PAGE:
Saturday, September 14, 2013

Yarn Bombing

Moscow Yarn Bomb
Yarn bombing is becoming more and more popular.  What is it?  Why is it gaining popularity?  Who organizes these things?  How does it fit into the definition of "art"?

Copenhagen, Denmark

Outside Cleveland, OH City Hall, 2008
A yarn bombing is an installation of knit or crochet work in a public place.  Some yarn bombings are done with permission, others without.  It is done for a variety of reasons.  In the Moscow bombing, it's done to advertise a knit and crochet shop.  (Follow link to article.)  In the photo of the tank, a more political motive is involved, to contrast the inhumanity of war against the humanity and comfort of handcrafts.  It was installed as a protest against international participation in the recent/current Iraq war.  The project was organized by Marianne Jorgensen, and knit and crocheted by crafters around the world.  Still others are done to promote a charity, or as art for the sake of art.

London Phone Booth
The London Phone Booth was done by Knit the City, a knitting collective that exists for the sole purpose of installing "Knit Graffiti". They have been prolific in their short existence, and their installations are joyful.  Their art encourages viewers to see their world in a humorous way.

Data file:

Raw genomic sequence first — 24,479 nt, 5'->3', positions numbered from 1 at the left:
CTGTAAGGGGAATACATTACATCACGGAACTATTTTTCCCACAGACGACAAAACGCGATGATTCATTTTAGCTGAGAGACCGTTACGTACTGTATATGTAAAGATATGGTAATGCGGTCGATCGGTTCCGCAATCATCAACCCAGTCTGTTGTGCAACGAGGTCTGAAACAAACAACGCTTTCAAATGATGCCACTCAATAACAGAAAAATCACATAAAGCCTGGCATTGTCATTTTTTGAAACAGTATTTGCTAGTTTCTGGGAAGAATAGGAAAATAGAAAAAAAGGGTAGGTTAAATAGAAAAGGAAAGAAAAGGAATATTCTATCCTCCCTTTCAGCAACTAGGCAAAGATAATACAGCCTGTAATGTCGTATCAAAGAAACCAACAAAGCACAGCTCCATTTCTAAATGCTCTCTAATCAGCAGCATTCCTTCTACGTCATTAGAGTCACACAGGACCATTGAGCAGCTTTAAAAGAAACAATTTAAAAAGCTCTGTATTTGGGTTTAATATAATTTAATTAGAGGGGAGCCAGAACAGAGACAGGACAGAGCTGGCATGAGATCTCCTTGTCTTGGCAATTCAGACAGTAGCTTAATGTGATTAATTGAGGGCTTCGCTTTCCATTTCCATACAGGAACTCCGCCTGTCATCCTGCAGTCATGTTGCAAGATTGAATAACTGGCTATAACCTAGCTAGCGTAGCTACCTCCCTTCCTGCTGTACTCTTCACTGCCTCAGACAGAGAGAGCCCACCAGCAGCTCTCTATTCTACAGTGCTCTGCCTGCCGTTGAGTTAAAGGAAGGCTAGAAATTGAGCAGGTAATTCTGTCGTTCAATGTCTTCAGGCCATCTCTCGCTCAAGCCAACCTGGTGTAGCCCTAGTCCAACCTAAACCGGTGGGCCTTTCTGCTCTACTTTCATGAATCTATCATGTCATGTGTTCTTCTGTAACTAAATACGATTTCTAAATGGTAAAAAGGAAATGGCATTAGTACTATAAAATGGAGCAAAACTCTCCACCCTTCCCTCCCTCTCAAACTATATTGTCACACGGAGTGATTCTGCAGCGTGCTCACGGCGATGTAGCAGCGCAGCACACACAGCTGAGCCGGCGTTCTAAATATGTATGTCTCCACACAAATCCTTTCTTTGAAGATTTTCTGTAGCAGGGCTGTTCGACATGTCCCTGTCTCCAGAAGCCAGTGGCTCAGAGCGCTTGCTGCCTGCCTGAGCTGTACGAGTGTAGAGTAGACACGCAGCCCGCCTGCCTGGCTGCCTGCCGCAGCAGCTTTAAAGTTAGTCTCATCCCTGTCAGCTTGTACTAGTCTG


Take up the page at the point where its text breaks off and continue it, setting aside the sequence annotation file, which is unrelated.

Is yarn bombing here to stay?  Sure.  It's street art.  Graffiti, chalk art, Lego art, and yarn bombing are the visual art cousins of street performers who sing, dance, make living statues, and more.  Every way that people find to express themselves makes its way into a public venue.  Graffiti dates back to cave paintings.  Protest songs were documented in medieval times.  It's not going anywhere.

"Lego" Bridge, Germany 2012 by MGEX

This Lego bridge in Germany was painted with permission from city officials, and took almost 4 weeks to complete. 

The city of London has allowed installation of Lego Underground maps at 5 subway stations.

Lego Map, London Underground

So is it art?  Art has always been in the eye of the beholder.  That said, many well known artists began their public careers as "guerrilla" artists.  Keith Haring and Shepard Fairey immediately come to mind. 

Keith Haring - Brooklyn Subway Art
Other artists, like Christo, Picasso, and many more, begin their careers indoors, and move to outdoor installations after they've made a name for themselves.

We are witnessing the birth of a new form of public expression.  Some of these artists are already receiving invitations and commissions to install their art by invitation. 
Mural by Shepard Fairey

If you see some yarn bombing, snap a photo.  Post it on your Facebook page.  Share the experience!  Organize a yarn bombing of your own.  Or scan Twitter and Tumblr for artists who are looking for support for a planned yarn bomb.  Join in!

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